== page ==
On July 13, 2017, the FCC sought comments on how it should address the problem of autodialed or prerecorded calls to “reassigned numbers”—numbers that once were used by an individual from whom the caller obtained consent, but have since been recycled and given to a different individual. Reassigned numbers pose a risk of extensive TCPA liability even for those callers that try hard to do everything right, as there is no perfect system to accurately identify all reassigned numbers at the moment they are reassigned. It is little surprise, then, that dozens of commenters chose to weigh in on the FCC’s proposal to create a database for this purpose.

Of the thirty-two comments filed, many expressed frustration with the FCC’s past treatment of the reassigned numbers issue, including its controversial one-call compliance deadline, after which the caller is deemed to have constructive knowledge of a reassignment for purposes of TCPA liability. Most supported some FCC action on reassigned numbers, including an FCC-established database of reassigned numbers and a safe harbor for callers who scrub their calling lists against the database. Among them were the comments of the Retail Industry Leaders Association, which was represented by a cross-disciplinary team of Drinker Biddle attorneys and which received in-depth coverage in the trade press. Its support for a comprehensive reassigned numbers database, along with its strident advocacy for an associated safe harbor, was broadly echoed by many other commenters.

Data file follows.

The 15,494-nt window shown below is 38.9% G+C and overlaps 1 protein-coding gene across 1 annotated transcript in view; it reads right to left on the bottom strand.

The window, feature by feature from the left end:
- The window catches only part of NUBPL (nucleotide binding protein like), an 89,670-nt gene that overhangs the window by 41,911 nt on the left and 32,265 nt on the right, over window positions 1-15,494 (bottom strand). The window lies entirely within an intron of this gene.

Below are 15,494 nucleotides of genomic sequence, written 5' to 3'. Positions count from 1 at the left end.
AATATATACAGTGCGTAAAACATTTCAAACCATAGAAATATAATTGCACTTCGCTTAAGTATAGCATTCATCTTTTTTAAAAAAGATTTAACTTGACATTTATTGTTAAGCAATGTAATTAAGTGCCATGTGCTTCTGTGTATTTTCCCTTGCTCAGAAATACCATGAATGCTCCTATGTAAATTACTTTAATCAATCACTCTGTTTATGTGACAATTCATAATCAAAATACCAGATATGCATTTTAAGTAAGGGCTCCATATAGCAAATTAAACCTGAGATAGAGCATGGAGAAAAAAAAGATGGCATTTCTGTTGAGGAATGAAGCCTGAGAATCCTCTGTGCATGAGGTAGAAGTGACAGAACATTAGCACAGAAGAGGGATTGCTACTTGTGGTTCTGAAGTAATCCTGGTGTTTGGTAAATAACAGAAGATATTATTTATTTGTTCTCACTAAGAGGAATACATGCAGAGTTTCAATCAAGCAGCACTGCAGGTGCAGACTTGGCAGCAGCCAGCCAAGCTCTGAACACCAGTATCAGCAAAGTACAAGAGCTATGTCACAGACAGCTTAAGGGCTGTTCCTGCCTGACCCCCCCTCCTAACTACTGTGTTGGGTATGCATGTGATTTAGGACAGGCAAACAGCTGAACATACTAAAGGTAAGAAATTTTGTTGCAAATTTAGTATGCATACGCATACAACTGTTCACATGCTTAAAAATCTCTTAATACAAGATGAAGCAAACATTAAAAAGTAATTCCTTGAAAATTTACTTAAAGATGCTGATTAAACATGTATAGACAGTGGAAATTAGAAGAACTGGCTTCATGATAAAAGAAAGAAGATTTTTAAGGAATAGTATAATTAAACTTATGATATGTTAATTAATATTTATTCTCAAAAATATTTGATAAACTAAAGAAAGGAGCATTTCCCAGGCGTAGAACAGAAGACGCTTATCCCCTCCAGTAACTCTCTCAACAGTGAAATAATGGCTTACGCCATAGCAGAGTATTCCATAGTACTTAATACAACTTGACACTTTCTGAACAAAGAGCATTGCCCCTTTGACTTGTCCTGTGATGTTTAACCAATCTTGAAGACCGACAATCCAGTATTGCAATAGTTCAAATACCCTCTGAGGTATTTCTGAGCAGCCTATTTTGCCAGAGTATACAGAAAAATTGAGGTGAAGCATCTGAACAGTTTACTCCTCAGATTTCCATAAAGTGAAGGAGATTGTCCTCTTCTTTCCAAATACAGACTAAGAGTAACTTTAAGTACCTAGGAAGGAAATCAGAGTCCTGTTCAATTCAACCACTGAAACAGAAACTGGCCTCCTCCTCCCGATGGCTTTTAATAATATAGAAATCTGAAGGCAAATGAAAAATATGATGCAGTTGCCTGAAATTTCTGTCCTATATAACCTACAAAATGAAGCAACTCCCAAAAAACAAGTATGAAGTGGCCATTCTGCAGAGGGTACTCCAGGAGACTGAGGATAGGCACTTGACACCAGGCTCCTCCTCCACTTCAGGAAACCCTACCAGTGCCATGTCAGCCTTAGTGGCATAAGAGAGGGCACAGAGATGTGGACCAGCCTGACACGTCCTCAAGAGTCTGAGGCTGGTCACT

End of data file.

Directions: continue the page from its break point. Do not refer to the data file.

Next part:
Other industry commenters included Comcast, The Internet Association, NCTA—The Internet and Television Association, Telcordia (d/b/a iconectiv), Neustar, the Student Loan Servicing Alliance, National Council of Higher Education Resources, and even the D.C. Public School system, among other entities.

National Consumer Law Center filed comments supporting the creation of a database, but opposing meaningful safe harbor relief for callers who use it. Companies providing private TCPA compliance solutions filed comments suggesting that their databases could be better leveraged. CTIA also generally opposed the creation of an FCC-established database.

The FCC’s Notice of Inquiry provides an opportunity for reply comments, currently due on September 26, 2017. After that, the FCC will evaluate the record and determine whether to proceed to the rulemaking phase, at which point interested parties would have another opportunity to weigh in.